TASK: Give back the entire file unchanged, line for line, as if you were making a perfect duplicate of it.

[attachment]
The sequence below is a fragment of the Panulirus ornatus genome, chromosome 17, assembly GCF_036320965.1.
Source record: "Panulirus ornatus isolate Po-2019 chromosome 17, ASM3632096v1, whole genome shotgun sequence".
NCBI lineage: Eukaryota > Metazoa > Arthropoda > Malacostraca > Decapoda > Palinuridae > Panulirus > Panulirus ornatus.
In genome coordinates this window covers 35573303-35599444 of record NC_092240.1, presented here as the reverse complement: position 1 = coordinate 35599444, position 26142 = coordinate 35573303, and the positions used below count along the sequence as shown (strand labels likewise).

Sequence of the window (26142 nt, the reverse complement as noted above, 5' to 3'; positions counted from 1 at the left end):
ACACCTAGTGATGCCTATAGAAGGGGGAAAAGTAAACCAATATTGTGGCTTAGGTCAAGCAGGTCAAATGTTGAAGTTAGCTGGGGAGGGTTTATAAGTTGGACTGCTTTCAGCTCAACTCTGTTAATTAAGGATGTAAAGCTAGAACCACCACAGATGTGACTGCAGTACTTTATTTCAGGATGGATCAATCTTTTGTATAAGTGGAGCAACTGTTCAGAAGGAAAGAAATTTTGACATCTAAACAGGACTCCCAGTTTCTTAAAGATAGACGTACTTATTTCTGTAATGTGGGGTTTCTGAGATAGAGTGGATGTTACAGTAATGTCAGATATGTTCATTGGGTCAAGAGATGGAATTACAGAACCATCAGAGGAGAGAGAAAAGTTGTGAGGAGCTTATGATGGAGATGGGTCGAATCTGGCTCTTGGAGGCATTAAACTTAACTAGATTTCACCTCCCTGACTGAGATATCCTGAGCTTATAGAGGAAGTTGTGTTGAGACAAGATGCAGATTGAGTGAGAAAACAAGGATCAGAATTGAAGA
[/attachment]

The sequence below is a fragment of the Panulirus ornatus genome, chromosome 17, assembly GCF_036320965.1.
Source record: "Panulirus ornatus isolate Po-2019 chromosome 17, ASM3632096v1, whole genome shotgun sequence".
NCBI lineage: Eukaryota > Metazoa > Arthropoda > Malacostraca > Decapoda > Palinuridae > Panulirus > Panulirus ornatus.
In genome coordinates this window covers 35573303-35599444 of record NC_092240.1, presented here as the reverse complement: position 1 = coordinate 35599444, position 26142 = coordinate 35573303, and the positions used below count along the sequence as shown (strand labels likewise).

Sequence of the window (26142 nt, the reverse complement as noted above, 5' to 3'; positions counted from 1 at the left end):
ACACCTAGTGATGCCTATAGAAGGGGGAAAAGTAAACCAATATTGTGGCTTAGGTCAAGCAGGTCAAATGTTGAAGTTAGCTGGGGAGGGTTTATAAGTTGGACTGCTTTCAGCTCAACTCTGTTAATTAAGGATGTAAAGCTAGAACCACCACAGATGTGACTGCAGTACTTTATTTCAGGATGGATCAATCTTTTGTATAAGTGGAGCAACTGTTCAGAAGGAAAGAAATTTTGACATCTAAACAGGACTCCCAGTTTCTTAAAGATAGACGTACTTATTTCTGTAATGTGGGGTTTCTGAGATAGAGTGGATGTTACAGTAATGTCAGATATGTTCATTGGGTCAAGAGATGGAATTACAGAACCATCAGAGGAGAGAGAAAAGTTGTGAGGAGCTTATGATGGAGATGGGTCGAATCTGGCTCTTGGAGGCATTAAACTTAACTAGATTTCACCTCCCTGACTGAGATATCCTGAGCTTATAGAGGAAGTTGTGTTGAGACAAGATGCAGATTGAGTGAGAAAACAAGGATCAGAATTGAAGA